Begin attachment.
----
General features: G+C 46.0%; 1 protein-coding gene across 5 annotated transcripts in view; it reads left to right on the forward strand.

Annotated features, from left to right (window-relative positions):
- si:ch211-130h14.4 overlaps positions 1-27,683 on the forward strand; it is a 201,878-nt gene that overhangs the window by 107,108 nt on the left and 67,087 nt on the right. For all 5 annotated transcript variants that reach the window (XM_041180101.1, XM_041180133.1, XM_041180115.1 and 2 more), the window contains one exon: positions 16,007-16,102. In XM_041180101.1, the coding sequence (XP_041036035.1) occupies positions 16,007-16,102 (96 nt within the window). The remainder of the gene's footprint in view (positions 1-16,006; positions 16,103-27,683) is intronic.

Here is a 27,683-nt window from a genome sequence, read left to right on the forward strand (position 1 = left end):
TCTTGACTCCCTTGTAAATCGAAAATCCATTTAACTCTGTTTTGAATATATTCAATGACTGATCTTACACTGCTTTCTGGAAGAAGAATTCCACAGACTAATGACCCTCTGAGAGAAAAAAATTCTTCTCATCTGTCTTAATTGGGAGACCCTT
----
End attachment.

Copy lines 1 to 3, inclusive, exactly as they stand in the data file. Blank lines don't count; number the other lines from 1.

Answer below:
General features: G+C 46.0%; 1 protein-coding gene across 5 annotated transcripts in view; it reads left to right on the forward strand.

Annotated features, from left to right (window-relative positions):
- si:ch211-130h14.4 overlaps positions 1-27,683 on the forward strand; it is a 201,878-nt gene that overhangs the window by 107,108 nt on the left and 67,087 nt on the right. For all 5 annotated transcript variants that reach the window (XM_041180101.1, XM_041180133.1, XM_041180115.1 and 2 more), the window contains one exon: positions 16,007-16,102. In XM_041180101.1, the coding sequence (XP_041036035.1) occupies positions 16,007-16,102 (96 nt within the window). The remainder of the gene's footprint in view (positions 1-16,006; positions 16,103-27,683) is intronic.